Unquestionably the most visible product of the LNI has been its annual report on the state of local news, which is led by Visiting Professor Penny Abernathy. The 2023 report, which came out last November, garnered headlines across the country with its grim finding that the U.S. was losing 2.5 local newspapers a week and that 204 counties now have no access or very limited access to local news — “news deserts.” In addition, using metrics developed by Medill’s data scientists, researchers and faculty members, the report identified another 228 counties at risk of becoming news deserts.

However, the report, the LNI website, and the LNI itself now also shine a light on local news bright spots, those media outlets that are succeeding in attracting audiences, doing high-quality journalism — and even making money — in today’s challenging media environment. Creating more of those successes is also a key goal of the LNI.

“We want people to know the challenges around local news — and they are considerable — but we also want to be inspiring new ideas to help local news outlets figure out new business models going forward. And we want to work directly with news organizations to help them become sustainable over the long term,” Franklin said.

To do that, the LNI has created or expanded a number of programs aimed at bolstering local news (see related stories on following pages). While a number of the programs are focused on the Chicago area, the LNI’s research and work includes news organizations across the U.S. The Medill Subscriber Engagement Index, done in conjunction with the Spiegel Research Center, includes more than 100 news organizations from across the country and provides local digital readership and benchmarking data to new outlets big and small for free.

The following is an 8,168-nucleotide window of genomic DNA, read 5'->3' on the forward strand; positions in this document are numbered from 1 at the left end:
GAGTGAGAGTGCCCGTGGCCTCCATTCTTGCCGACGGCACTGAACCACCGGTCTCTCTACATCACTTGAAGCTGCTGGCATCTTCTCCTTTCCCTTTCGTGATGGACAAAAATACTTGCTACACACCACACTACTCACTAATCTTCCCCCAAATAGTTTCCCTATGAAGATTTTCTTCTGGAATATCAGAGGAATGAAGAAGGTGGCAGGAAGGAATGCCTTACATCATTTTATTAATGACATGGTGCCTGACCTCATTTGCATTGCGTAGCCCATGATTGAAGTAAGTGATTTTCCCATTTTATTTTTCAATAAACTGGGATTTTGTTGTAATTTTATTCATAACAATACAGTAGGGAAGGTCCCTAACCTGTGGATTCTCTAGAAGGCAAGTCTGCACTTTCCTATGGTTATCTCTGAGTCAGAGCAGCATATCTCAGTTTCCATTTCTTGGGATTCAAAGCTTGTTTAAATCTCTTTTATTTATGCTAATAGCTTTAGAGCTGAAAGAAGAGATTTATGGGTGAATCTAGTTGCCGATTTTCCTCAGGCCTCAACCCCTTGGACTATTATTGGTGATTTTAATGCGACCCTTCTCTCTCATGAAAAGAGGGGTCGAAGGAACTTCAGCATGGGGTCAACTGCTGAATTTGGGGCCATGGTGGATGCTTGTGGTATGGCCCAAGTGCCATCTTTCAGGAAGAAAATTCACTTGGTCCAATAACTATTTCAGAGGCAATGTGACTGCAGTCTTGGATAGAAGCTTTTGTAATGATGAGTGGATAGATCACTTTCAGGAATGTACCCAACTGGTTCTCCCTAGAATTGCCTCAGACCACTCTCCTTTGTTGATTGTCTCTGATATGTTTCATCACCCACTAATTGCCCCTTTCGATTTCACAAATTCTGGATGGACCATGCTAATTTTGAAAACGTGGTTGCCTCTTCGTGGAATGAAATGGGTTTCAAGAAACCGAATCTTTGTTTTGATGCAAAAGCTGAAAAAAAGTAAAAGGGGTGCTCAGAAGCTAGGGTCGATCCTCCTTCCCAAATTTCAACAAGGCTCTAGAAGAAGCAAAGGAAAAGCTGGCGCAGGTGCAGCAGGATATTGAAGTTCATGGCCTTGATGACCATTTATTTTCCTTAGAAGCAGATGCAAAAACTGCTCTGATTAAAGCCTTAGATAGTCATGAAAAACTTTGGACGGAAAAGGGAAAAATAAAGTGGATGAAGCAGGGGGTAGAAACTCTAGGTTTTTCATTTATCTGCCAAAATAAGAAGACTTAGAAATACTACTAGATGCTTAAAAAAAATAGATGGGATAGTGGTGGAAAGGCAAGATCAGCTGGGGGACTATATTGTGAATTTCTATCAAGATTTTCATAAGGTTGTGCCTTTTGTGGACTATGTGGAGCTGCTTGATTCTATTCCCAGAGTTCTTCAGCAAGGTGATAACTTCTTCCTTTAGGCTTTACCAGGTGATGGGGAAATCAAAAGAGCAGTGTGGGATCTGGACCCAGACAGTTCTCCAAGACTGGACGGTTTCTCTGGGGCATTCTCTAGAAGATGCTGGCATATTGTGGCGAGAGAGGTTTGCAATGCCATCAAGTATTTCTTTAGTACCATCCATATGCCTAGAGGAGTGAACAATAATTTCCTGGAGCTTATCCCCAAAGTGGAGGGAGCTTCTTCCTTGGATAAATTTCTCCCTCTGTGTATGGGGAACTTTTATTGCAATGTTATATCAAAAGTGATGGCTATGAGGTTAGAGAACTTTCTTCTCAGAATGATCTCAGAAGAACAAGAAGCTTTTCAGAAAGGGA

In doing so, Medill hopes to develop models for local news that, while probably different from what media have done in the past, will enable journalism to continue to benefit society, said Dean Charles Whitaker.

“Is that possible? I absolutely think it’s possible. Do I think we’re going to save local news as it has traditionally existed? No. But the goal is to determine what local news and journalism should look like in the rest of the 21st century,” Whitaker said.

“The goal is to preserve vehicles of information that will function as a way for our communities to see themselves, that will serve as another pillar of democracy that will be a bulwark against authoritarianism,” Whitaker added. “I’m agnostic about what form that takes, I just want us to help figure out what that form is. The goal is to ensure local
news, a reliable source of credible information that citizens can turn to, that we can agree upon and that is trusted by everyone, in order to preserve democracy.”

Support for the Local News Initiative and the launch of its programs has come from major grants from the McCormick Foundation, Knight Foundation, Lilly Endowment, other foundations and significant gifts from John Mutz (BSJ57, MSJ58) and Mark Ferguson (BSJ80). Medill now is seeking additional funding from other organizations and from alumni.

After an initial grant of $300,000 from the Lilly Endowment and the Mutz gift, the Robert R. McCormick Foundation made a grant of $1 million in 2019 and then followed up with a $2.4 million grant in 2022 to launch the Local